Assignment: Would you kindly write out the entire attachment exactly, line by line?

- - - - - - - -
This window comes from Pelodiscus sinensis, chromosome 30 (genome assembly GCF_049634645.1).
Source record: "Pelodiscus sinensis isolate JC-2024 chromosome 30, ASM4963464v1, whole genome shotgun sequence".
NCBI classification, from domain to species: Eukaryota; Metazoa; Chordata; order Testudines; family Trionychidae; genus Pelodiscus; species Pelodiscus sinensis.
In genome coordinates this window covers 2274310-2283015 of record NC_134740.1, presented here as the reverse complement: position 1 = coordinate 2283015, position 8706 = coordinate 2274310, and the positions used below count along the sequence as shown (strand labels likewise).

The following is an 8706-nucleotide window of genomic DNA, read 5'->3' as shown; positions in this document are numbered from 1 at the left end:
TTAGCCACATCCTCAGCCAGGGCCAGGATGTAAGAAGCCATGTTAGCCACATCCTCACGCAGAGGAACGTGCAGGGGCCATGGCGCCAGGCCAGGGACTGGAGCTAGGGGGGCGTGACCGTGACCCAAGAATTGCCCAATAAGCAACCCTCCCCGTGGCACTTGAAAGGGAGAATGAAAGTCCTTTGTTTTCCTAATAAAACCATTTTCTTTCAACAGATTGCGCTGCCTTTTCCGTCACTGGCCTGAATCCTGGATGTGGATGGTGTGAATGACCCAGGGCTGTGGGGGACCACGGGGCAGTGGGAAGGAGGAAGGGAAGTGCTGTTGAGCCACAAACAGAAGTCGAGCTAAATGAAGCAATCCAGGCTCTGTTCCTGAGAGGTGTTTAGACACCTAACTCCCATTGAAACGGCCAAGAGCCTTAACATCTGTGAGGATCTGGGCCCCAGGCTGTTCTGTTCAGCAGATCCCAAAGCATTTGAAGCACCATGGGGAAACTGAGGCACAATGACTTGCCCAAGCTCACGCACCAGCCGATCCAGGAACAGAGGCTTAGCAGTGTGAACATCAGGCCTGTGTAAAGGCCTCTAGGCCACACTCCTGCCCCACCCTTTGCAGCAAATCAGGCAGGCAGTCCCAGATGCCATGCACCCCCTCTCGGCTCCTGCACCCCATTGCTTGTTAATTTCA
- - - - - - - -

This window comes from Pelodiscus sinensis, chromosome 30 (genome assembly GCF_049634645.1).
Source record: "Pelodiscus sinensis isolate JC-2024 chromosome 30, ASM4963464v1, whole genome shotgun sequence".
NCBI classification, from domain to species: Eukaryota; Metazoa; Chordata; order Testudines; family Trionychidae; genus Pelodiscus; species Pelodiscus sinensis.
In genome coordinates this window covers 2274310-2283015 of record NC_134740.1, presented here as the reverse complement: position 1 = coordinate 2283015, position 8706 = coordinate 2274310, and the positions used below count along the sequence as shown (strand labels likewise).

The following is an 8706-nucleotide window of genomic DNA, read 5'->3' as shown; positions in this document are numbered from 1 at the left end:
TTAGCCACATCCTCAGCCAGGGCCAGGATGTAAGAAGCCATGTTAGCCACATCCTCACGCAGAGGAACGTGCAGGGGCCATGGCGCCAGGCCAGGGACTGGAGCTAGGGGGGCGTGACCGTGACCCAAGAATTGCCCAATAAGCAACCCTCCCCGTGGCACTTGAAAGGGAGAATGAAAGTCCTTTGTTTTCCTAATAAAACCATTTTCTTTCAACAGATTGCGCTGCCTTTTCCGTCACTGGCCTGAATCCTGGATGTGGATGGTGTGAATGACCCAGGGCTGTGGGGGACCACGGGGCAGTGGGAAGGAGGAAGGGAAGTGCTGTTGAGCCACAAACAGAAGTCGAGCTAAATGAAGCAATCCAGGCTCTGTTCCTGAGAGGTGTTTAGACACCTAACTCCCATTGAAACGGCCAAGAGCCTTAACATCTGTGAGGATCTGGGCCCCAGGCTGTTCTGTTCAGCAGATCCCAAAGCATTTGAAGCACCATGGGGAAACTGAGGCACAATGACTTGCCCAAGCTCACGCACCAGCCGATCCAGGAACAGAGGCTTAGCAGTGTGAACATCAGGCCTGTGTAAAGGCCTCTAGGCCACACTCCTGCCCCACCCTTTGCAGCAAATCAGGCAGGCAGTCCCAGATGCCATGCACCCCCTCTCGGCTCCTGCACCCCATTGCTTGTTAATTTCA